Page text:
Medicine & Dentistry-Pediatrics
University of Alberta
Summary of research:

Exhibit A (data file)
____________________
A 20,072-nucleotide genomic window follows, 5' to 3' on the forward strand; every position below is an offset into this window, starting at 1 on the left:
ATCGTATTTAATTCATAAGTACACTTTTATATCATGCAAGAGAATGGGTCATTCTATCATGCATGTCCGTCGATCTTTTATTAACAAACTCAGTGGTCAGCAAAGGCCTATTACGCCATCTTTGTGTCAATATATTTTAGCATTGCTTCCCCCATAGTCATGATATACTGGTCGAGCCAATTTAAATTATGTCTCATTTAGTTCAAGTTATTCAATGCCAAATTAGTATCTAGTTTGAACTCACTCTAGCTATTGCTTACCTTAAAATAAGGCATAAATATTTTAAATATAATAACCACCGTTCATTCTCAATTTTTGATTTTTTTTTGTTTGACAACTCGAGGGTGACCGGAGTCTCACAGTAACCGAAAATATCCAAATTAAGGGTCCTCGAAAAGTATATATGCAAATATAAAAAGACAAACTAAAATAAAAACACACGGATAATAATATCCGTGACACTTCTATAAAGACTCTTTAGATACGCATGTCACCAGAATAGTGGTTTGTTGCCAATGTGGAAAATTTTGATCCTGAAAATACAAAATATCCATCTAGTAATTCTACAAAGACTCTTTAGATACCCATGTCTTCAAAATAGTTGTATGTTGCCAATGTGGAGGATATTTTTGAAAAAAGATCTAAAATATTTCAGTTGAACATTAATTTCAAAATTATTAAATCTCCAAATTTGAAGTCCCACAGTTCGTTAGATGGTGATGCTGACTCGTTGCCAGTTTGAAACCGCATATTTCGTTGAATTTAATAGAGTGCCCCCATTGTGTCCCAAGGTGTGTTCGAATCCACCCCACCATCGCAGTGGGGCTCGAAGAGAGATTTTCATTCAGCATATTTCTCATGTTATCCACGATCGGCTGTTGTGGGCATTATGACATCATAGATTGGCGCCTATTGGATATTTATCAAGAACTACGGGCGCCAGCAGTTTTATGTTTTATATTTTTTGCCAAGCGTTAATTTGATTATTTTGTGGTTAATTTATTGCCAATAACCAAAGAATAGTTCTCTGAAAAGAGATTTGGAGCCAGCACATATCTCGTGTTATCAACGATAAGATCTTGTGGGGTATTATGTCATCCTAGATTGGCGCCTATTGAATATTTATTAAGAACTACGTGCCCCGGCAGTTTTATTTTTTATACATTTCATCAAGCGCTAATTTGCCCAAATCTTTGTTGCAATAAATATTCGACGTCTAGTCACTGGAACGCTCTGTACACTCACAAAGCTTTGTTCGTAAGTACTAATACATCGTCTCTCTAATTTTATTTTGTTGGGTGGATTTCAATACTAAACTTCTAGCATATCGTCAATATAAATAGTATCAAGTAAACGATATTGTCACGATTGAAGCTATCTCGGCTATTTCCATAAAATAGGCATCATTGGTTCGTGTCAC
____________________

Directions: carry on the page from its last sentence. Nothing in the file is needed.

Hypertrophic cardiomyopathy (HCM) is a genetic condition which causes severe, progressive thickening of the heart muscle. The muscle thickening can cause obstruction of blood flow to the body, and symptoms of heart failure such as shortness of breath on exercise. It is also the most common cause of sudden death in children and young adults which occurs secondary to a serious irregular heart rhythm problem. Genetic testing is not yet available for family members of an affected person. The diagnosis of is made by echocardiography which works by taking ultrasound pictures of the heart and detecting thickened heart muscle. New techniques to look at the strain on the heart muscle and how the heart twists are emerging as more sensitive methods in the evaluation of HCM. However, echocardiography can miss some parts of the heart which may be affected and has some technical limitations. Cardiac magnetic resonance imaging (CMRI) has been shown to have excellent agreement with measurements made by echocardiography, providing high-resolution images to detect muscle thickening involving any region of the heart. After injection of a contrast agent called gadolinium, areas of scarring in the heart muscle are seen as bright spots on CMRI. It is thought that these regions of scarring may produce a focus for life-threatening irregular heart rhythm disturbance. The purpose of this study is to evaluate the use of these newer echocardiographic and CMRI techniques in children with HCM.